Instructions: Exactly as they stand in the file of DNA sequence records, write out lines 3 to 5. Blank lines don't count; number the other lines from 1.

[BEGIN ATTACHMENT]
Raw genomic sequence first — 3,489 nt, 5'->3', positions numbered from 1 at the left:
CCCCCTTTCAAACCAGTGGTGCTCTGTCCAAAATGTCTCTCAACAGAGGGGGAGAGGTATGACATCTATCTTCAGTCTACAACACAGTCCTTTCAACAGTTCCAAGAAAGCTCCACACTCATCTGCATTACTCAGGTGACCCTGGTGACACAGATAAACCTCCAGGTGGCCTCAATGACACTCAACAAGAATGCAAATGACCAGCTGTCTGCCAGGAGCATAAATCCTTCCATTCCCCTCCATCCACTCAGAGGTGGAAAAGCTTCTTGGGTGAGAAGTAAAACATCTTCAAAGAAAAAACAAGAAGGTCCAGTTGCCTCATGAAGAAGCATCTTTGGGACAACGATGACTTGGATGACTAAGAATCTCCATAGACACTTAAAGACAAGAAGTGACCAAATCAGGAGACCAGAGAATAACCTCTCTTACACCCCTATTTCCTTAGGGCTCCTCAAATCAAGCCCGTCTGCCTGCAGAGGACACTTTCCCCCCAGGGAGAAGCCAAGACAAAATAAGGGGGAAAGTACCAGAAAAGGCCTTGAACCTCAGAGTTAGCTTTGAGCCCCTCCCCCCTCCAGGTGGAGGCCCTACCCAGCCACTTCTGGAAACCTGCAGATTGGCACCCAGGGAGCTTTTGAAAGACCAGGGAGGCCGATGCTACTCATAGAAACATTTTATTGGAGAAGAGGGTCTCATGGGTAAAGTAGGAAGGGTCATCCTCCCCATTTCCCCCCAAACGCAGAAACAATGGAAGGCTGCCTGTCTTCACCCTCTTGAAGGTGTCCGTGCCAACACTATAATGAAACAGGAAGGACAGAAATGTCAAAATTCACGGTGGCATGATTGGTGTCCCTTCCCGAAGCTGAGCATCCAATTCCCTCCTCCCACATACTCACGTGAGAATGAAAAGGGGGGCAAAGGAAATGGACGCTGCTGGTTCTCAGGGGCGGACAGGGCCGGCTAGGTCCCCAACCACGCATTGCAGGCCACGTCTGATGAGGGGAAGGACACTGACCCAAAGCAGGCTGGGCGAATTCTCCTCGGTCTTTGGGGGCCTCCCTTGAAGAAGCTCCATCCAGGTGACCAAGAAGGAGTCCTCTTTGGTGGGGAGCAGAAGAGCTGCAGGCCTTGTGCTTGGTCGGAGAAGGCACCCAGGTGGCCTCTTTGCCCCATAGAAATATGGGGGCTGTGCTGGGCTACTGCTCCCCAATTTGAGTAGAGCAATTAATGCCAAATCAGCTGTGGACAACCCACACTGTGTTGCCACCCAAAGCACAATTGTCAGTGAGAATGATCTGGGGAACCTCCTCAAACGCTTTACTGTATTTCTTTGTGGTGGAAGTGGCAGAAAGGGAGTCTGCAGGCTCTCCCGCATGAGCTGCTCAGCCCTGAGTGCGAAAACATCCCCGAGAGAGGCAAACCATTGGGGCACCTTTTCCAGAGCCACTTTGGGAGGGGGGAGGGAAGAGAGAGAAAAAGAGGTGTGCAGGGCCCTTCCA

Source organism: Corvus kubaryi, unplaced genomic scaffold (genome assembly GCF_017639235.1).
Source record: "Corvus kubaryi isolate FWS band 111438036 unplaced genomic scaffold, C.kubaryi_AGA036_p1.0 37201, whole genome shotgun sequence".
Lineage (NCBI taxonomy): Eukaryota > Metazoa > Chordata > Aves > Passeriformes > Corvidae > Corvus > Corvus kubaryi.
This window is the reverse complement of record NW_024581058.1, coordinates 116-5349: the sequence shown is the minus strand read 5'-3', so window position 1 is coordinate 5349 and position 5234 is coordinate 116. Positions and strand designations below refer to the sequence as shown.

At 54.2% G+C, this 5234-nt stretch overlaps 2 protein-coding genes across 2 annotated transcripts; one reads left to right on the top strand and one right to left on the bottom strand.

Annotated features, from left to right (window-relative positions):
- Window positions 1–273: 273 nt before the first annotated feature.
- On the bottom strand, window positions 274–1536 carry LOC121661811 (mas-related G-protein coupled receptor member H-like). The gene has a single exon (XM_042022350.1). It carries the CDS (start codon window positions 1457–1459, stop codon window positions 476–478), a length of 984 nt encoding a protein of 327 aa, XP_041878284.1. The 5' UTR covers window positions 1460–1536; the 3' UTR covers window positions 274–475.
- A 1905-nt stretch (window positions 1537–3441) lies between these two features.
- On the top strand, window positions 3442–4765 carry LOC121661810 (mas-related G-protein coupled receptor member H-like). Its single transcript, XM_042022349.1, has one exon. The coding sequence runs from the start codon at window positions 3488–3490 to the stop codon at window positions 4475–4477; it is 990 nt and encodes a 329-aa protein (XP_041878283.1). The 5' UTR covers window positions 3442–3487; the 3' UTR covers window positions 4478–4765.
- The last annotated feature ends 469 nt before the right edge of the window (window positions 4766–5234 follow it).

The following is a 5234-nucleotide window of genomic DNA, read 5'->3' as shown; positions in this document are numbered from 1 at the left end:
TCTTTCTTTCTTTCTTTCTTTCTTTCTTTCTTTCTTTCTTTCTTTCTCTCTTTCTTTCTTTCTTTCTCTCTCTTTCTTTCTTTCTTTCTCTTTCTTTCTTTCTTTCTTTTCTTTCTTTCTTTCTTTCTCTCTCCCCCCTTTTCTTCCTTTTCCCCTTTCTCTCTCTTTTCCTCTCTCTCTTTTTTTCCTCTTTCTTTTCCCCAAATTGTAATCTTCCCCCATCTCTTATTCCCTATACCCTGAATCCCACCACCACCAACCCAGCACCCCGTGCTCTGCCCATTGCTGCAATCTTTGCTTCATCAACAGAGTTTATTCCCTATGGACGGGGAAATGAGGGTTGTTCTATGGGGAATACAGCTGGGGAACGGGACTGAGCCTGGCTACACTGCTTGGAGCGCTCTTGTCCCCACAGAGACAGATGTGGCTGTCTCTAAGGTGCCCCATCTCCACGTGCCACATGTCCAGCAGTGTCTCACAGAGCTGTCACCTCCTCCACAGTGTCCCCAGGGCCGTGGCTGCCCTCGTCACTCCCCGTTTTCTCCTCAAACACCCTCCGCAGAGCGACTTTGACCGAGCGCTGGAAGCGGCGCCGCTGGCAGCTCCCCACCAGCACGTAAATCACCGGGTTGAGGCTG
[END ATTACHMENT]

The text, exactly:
Source organism: Corvus kubaryi, unplaced genomic scaffold (genome assembly GCF_017639235.1).
Source record: "Corvus kubaryi isolate FWS band 111438036 unplaced genomic scaffold, C.kubaryi_AGA036_p1.0 37201, whole genome shotgun sequence".
Lineage (NCBI taxonomy): Eukaryota > Metazoa > Chordata > Aves > Passeriformes > Corvidae > Corvus > Corvus kubaryi.